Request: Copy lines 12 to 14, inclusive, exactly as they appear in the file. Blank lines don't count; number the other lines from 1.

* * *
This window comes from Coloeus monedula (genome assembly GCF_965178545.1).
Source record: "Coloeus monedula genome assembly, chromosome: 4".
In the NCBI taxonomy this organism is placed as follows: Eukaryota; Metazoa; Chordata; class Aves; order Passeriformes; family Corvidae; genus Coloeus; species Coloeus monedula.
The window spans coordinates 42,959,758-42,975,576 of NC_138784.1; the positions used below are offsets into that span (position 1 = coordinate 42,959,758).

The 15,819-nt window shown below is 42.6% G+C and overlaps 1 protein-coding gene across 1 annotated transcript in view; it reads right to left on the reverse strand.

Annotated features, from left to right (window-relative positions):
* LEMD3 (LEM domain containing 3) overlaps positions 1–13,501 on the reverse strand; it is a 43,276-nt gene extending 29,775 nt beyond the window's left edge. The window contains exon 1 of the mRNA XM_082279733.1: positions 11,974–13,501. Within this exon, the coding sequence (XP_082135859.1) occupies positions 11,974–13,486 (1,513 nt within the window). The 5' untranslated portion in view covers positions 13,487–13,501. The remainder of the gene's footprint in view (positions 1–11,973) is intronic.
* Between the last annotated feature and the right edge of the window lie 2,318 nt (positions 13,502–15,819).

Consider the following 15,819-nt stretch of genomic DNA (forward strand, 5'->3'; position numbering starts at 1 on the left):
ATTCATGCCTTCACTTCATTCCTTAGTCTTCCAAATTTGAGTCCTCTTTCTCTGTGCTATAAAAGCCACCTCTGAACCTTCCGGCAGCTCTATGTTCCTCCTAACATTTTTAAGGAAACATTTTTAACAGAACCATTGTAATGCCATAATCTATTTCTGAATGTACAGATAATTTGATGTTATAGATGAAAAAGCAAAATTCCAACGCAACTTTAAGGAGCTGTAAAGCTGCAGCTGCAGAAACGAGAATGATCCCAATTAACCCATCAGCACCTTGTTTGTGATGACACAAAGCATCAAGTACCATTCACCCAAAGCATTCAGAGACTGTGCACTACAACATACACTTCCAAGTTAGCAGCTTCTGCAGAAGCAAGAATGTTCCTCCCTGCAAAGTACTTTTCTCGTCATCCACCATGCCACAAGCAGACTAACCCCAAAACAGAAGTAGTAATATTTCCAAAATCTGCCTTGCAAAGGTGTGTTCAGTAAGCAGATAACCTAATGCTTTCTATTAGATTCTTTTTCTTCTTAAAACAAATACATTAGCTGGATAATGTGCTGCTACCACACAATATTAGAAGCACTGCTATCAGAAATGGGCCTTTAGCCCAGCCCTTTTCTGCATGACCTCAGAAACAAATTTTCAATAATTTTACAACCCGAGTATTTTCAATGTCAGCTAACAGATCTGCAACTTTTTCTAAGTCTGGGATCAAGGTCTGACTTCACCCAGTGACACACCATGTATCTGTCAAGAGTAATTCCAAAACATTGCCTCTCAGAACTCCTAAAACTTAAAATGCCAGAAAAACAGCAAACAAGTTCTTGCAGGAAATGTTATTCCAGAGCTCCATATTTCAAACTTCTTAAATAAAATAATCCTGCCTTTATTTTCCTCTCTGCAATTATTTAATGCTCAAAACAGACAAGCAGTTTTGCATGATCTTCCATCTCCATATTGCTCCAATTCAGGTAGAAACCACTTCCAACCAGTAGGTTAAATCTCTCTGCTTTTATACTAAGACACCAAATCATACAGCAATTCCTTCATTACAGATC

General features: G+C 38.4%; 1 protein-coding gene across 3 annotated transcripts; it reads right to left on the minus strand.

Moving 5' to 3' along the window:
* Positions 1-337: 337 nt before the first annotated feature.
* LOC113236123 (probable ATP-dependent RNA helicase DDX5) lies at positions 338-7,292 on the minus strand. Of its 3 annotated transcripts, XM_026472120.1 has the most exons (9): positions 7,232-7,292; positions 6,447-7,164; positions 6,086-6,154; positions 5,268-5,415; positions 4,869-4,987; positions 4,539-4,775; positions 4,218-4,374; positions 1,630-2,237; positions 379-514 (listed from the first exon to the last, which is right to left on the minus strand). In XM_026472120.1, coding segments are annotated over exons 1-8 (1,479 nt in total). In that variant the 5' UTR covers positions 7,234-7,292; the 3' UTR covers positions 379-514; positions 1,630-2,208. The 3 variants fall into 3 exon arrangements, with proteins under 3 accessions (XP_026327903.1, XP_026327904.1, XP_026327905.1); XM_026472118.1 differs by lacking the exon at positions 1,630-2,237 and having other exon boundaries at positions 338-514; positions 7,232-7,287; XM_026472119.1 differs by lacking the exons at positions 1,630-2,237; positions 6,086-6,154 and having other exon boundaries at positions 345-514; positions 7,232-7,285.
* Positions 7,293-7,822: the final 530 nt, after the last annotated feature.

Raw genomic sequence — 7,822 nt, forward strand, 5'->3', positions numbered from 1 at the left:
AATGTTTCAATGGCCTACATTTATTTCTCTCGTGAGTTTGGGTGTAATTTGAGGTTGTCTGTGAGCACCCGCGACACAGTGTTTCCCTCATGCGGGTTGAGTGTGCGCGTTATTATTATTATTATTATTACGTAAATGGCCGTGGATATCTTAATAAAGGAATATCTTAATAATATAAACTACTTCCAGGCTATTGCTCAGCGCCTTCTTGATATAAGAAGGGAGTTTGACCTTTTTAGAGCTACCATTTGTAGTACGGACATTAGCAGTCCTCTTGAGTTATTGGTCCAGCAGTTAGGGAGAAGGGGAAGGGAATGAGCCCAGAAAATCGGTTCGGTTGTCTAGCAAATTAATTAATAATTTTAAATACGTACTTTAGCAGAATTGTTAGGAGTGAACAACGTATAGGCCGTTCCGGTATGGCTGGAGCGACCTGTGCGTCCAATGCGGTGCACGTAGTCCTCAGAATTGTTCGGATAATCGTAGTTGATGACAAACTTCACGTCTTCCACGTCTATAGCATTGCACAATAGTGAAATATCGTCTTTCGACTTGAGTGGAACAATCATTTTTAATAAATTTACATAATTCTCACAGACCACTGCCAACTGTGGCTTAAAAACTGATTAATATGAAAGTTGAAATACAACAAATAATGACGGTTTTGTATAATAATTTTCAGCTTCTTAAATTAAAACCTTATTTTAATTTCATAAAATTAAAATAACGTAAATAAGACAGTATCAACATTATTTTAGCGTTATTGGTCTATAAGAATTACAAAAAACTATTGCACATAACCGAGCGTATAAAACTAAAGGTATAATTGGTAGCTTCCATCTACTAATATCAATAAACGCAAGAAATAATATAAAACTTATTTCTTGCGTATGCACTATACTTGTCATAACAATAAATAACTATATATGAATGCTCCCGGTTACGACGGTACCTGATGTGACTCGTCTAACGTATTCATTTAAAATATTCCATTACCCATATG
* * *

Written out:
Moving 5' to 3' along the window:
* Positions 1-337: 337 nt before the first annotated feature.
* LOC113236123 (probable ATP-dependent RNA helicase DDX5) lies at positions 338-7,292 on the minus strand. Of its 3 annotated transcripts, XM_026472120.1 has the most exons (9): positions 7,232-7,292; positions 6,447-7,164; positions 6,086-6,154; positions 5,268-5,415; positions 4,869-4,987; positions 4,539-4,775; positions 4,218-4,374; positions 1,630-2,237; positions 379-514 (listed from the first exon to the last, which is right to left on the minus strand). In XM_026472120.1, coding segments are annotated over exons 1-8 (1,479 nt in total). In that variant the 5' UTR covers positions 7,234-7,292; the 3' UTR covers positions 379-514; positions 1,630-2,208. The 3 variants fall into 3 exon arrangements, with proteins under 3 accessions (XP_026327903.1, XP_026327904.1, XP_026327905.1); XM_026472118.1 differs by lacking the exon at positions 1,630-2,237 and having other exon boundaries at positions 338-514; positions 7,232-7,287; XM_026472119.1 differs by lacking the exons at positions 1,630-2,237; positions 6,086-6,154 and having other exon boundaries at positions 345-514; positions 7,232-7,285.